Keep weeds under control by mulching the garden with a thick layer (2-3in) of organic material such as composted bark, bark chippings or well-rotted manure/compost as it will carpet the earth between your plants and will help lock in moisture during long, dry spells. It will also insulate the soil and prevent it from getting too cold or too hot for good plant growth.
It’s also a great time to carry out cleaning and repair jobs if you haven’t done so already. Jet wash the patio, clean the greenhouse, stain wooden furniture and clean out water butts.
You could plant up an Alpine trough to display some of your alpine plants as many can look their best at this time of year. We have a fantastic selection here at Coolings.
If you have a pond, you might be lucky enough to have breeding frogs.
Plant water lilies or other pond plants once the water starts warming up.
Birds will be getting more active now, and you might spot blackbirds building their nests in bushes around the edges of your garden! Keep your bird feeders and bird baths topped up.
Protect new plant shoots from slugs and snails.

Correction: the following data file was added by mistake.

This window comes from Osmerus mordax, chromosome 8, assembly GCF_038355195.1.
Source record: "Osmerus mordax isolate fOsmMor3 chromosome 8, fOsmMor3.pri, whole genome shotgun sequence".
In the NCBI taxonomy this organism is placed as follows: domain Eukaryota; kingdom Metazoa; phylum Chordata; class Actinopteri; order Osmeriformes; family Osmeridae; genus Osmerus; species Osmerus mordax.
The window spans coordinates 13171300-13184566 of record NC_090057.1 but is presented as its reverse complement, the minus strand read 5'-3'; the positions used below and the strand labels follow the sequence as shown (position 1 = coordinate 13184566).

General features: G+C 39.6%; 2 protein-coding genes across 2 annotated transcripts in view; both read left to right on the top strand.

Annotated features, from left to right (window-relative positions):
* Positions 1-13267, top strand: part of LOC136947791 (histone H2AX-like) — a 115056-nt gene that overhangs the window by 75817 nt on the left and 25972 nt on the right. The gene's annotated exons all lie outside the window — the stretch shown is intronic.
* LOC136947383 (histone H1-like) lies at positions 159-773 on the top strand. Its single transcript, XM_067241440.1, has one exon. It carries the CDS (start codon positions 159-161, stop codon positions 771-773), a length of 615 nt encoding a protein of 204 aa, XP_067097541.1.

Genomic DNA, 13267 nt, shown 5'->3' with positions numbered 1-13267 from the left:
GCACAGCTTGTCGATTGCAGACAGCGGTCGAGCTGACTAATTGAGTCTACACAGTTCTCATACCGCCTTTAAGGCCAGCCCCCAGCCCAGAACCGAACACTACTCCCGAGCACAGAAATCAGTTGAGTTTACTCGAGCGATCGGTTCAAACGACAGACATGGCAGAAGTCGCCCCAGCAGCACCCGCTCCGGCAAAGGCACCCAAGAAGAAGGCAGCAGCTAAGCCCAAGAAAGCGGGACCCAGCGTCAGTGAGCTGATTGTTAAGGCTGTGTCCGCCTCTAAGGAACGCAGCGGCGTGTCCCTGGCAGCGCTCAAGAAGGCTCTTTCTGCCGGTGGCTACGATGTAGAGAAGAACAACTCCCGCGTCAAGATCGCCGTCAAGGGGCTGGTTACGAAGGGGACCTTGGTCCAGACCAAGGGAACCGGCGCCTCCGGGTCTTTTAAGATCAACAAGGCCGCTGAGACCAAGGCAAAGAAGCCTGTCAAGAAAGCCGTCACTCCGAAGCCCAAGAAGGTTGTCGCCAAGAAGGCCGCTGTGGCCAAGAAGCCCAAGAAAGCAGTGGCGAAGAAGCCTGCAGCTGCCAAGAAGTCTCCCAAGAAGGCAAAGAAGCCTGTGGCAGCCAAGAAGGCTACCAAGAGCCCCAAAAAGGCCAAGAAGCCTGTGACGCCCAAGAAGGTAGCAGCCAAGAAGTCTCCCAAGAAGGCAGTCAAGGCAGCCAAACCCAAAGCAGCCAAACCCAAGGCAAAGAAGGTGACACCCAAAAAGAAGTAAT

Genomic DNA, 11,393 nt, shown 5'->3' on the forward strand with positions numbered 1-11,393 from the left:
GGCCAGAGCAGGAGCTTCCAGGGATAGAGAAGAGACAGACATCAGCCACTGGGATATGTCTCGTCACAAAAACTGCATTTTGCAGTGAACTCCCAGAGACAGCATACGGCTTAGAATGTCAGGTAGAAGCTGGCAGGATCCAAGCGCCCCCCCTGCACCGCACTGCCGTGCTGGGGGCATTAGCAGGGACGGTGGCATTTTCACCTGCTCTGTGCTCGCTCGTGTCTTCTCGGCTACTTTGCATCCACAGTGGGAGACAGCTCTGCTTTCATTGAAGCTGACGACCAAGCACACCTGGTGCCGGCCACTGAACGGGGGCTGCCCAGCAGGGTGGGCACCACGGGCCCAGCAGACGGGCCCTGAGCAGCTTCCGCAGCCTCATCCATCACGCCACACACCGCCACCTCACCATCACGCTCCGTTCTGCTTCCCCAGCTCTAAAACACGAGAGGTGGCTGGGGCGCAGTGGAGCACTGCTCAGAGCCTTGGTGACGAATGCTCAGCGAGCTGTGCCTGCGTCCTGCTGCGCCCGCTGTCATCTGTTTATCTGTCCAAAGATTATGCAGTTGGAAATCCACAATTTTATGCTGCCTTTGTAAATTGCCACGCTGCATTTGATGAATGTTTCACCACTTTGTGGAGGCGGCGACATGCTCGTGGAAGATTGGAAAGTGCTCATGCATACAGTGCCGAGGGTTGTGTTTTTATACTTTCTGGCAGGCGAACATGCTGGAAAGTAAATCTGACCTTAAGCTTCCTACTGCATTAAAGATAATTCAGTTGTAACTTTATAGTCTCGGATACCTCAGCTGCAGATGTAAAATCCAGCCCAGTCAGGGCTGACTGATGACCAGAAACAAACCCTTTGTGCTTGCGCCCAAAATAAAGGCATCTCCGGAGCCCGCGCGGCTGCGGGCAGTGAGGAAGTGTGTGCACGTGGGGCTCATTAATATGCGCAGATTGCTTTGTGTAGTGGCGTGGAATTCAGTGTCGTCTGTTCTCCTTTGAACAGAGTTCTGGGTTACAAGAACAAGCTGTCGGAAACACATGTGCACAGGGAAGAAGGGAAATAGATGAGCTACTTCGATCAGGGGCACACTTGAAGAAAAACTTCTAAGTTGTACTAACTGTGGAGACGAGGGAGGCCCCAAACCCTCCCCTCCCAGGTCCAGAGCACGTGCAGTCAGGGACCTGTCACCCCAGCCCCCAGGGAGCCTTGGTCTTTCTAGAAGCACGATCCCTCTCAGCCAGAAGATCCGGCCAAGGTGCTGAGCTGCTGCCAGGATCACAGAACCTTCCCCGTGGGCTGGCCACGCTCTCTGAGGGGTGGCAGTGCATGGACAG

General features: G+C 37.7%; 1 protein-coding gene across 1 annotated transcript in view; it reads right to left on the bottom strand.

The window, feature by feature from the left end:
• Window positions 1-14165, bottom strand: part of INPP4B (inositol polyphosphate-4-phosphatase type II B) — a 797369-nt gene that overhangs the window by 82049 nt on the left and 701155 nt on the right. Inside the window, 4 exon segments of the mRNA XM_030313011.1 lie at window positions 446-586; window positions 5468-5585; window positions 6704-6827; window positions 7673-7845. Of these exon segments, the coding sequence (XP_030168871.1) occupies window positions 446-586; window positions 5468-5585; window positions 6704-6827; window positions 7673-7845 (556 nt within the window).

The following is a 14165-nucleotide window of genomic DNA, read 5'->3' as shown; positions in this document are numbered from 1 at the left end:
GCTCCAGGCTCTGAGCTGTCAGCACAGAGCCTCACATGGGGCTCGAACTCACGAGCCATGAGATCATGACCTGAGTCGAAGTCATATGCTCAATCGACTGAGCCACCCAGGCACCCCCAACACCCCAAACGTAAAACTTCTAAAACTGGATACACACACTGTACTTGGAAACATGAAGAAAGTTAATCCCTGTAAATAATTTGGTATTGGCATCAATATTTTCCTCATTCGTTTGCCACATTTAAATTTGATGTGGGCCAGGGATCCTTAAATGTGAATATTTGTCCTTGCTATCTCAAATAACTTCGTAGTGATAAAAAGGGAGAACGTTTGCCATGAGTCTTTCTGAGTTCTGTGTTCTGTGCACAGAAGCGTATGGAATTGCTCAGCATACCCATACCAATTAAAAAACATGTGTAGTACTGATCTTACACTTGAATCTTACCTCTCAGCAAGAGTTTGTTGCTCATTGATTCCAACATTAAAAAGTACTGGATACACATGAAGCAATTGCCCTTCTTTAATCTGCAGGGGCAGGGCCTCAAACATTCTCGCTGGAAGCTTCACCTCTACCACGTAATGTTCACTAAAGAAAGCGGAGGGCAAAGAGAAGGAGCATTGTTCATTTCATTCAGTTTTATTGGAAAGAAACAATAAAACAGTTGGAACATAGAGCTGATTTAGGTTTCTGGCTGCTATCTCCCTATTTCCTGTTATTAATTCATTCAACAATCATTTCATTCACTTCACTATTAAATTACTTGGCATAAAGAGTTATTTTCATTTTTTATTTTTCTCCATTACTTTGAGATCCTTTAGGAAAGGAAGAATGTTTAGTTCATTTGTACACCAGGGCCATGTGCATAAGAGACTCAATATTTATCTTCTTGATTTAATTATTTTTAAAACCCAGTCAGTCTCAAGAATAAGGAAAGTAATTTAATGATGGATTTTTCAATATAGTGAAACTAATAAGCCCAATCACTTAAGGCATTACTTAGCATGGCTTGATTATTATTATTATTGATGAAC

Attract insects into your garden planting wildflowers and perennials that attract them.
Its’ time to start mowing your lawn. It should be growing strongly now, so regular mowing, once a week, will be a great tonic. If you are sowing new grass now, try not to walk on or mow it until it has reached a height of 2-3 inches. Remember to feed your grass for a lush healthy lawn (we recommend Evergreen Complete 4 in 1), reseed bare patches, and deal with moss and weed invasion.
In the Greenhouse
Cucumbers, courgettes, aubergines, peppers and outdoor tomatoes can be sown under glass and runner beans can be started individually ready for planting in May.
Check that all your potted seedlings are well watered on a daily basis. When seedlings start to appear in the seed trays, thin them before they get too crowded and then pot on into individually pots when they are big enough to handle.
Begin to harden off half-hardy bedding plants that were started off under cover. Place them in a sheltered spot at the warmest time of day and then gradually increase the length of time until they can live outside permanently.
Plant up hanging baskets now and keep them inside where they’ll get good light and protection from frost. By planting now you’ll have a full basket ready to burst into colour for the summer.